January 23, 2012
Preliminary post-graduation employment results for the University of Colorado Law School’s class of 2011 show an improved placement percentage over the results for the class of 2010. With five weeks remaining until the February 15th date used by the American Bar Association and others for measuring employment outcomes, more than 88% of the 176 members of the class of 2011 is employed. By contrast, nine months after graduation, 82.5% of the class of 2010 was employed and 80% of the class of 2009 had found jobs.
“The continued upward trajectory of employment is an encouraging sign,” Assistant Dean of Career Development Todd Rogers reported. “But we need to—and must—do better,” Rogers explained. “I am confident that the steps Dean Phil Weiser is taking will enable us to help our very talented students and alums—94% of whom pass the bar on the first try—find satisfying employment opportunities.”
Colorado Law’s Dean Phil Weiser has made employment outcomes a foremost priority of the school and has dedicated increased resources to the meaningful employment of all students and alumni. This commitment includes doubling the size of the Career Development Office, hiring a new assistant dean for career development and filling a new position of assistant dean for employer outreach and engagement. Additionally, to facilitate opportunities for Colorado Law students, the dean and senior administrators visited more than 100 employers and greatly expanded contact with employers throughout the nation over the last six months.
One important initiative put in place by Colorado Law during the fall of 2011 is an expanded post-graduate fellowship program designed to help recent graduates gain a significant amount (typically 500 hours) of meaningful work experience (e.g., research, legal analysis, writing, and in some cases, conducting trials), while also serving the judiciary and other government or non-profit entities and seeking more permanent employment. Currently, 19 class of 2011 graduates and a number of 2010 graduates are working in fellowship positions and 15 additional class of 2011 graduates who participated in the fellowship program have found permanent employment.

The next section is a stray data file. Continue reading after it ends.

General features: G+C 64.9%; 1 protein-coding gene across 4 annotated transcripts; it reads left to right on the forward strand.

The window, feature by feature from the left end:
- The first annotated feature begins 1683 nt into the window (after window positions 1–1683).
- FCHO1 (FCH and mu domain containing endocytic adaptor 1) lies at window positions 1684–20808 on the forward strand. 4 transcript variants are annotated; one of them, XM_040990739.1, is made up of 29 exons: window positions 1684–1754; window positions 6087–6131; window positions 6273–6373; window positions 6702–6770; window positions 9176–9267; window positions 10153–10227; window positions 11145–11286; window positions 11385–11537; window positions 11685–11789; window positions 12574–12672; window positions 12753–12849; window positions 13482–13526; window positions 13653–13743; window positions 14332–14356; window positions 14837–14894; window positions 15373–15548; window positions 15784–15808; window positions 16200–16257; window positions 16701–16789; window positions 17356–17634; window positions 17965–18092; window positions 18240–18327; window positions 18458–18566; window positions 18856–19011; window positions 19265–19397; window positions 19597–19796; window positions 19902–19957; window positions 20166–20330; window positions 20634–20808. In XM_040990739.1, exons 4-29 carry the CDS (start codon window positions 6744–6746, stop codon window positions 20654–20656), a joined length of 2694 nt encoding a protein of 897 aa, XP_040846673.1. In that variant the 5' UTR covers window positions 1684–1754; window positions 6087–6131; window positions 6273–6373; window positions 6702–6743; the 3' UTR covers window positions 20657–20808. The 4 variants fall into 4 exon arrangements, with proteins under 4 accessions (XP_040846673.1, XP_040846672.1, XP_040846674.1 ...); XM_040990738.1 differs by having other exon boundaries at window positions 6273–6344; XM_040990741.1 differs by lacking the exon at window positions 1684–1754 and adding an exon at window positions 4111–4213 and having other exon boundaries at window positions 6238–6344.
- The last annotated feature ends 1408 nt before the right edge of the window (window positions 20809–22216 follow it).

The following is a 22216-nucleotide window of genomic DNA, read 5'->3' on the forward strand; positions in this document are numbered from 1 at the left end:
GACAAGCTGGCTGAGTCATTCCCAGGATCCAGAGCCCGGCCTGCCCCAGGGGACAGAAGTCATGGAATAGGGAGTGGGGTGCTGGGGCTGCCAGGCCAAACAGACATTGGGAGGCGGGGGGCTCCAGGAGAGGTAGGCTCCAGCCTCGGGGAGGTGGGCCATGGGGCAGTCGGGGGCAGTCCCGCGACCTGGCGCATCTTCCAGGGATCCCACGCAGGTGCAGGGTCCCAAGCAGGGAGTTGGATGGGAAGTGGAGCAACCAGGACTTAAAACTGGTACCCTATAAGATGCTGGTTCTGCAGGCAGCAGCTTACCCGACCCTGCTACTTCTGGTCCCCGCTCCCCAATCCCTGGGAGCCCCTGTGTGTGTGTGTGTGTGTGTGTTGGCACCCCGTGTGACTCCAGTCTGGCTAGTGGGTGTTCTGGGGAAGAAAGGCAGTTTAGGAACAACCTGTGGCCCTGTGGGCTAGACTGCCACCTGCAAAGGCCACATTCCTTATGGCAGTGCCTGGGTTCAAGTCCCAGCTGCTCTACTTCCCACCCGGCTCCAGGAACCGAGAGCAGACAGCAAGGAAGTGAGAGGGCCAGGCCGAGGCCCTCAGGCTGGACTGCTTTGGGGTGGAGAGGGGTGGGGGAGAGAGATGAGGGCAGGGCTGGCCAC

For the finalized employment data for the class of 2010 (nine months after graduation), 82.5% were employed (as of February 15, 2011). In particular, of the 183 members of the Colorado Law class of 2010, 151 were employed nine months after graduation, 27 were unemployed and 5 were unreachable.
91% of the 151 members of the 2010 class reporting employment have full time jobs, and 85% of those reporting employment secured long-term jobs (defined as a position that does not have a definite term of less than one year). 83% of the jobs require a law degree. An additional 11% have jobs in which a JD is a preferred qualification. 4% are considered non-professional jobs.
Of the 151 employed graduates from the class of 2010, 72 reported a salary. This represents 48% of employed graduates and 39% of all graduates. We do not know if the reported salary information is representative of the unreported salary information. The median salary was $56,000 and the mean was $70,709. 25% of the graduates reporting salary data earn $80,000 or more per year, and 25% of the graduates reporting salaries earn less than $50,000 per year. With respect to salaries, we note that our public service-focused programs, including criminal defense, are strong, and many of our alumni enthusiastically serve in offices such as the Office of the Public Defender, which currently pays less than $50,000 per year to recent law school graduates. The Loan Repayment Assistance Program (LRAP) is available for some graduates working in public service jobs, such as the Office of the Public Defender, and the program awarded an average of $7,200 to five graduates during the 2010-2011 academic year.
74 of the 151 employed graduates in the class of 2010 (49%) were working for law firms in private practice nine months after graduation, and 72% of these law firm jobs were in law offices of 50 or fewer attorneys.
26 members of the 151 employed graduates (17%) accepted judicial clerkships. Three of these were federal court clerkships, 12 were state appellate court clerkships, and 11 were state trial court clerkships. 12% were working for government, and another 5% were in public interest positions such as with public defender offices.
Finally, 22 of the 151 employed graduates accepted positions with businesses other than law firms. This nearly 15% of the class was with for a variety of employers nine months after graduation, including Liberty Media, Deloitte Consulting, Crocs, Zayo Group and Grooveshark.
To view more detailed information about the employment outcomes and reported salaries of the class of 2010, click here.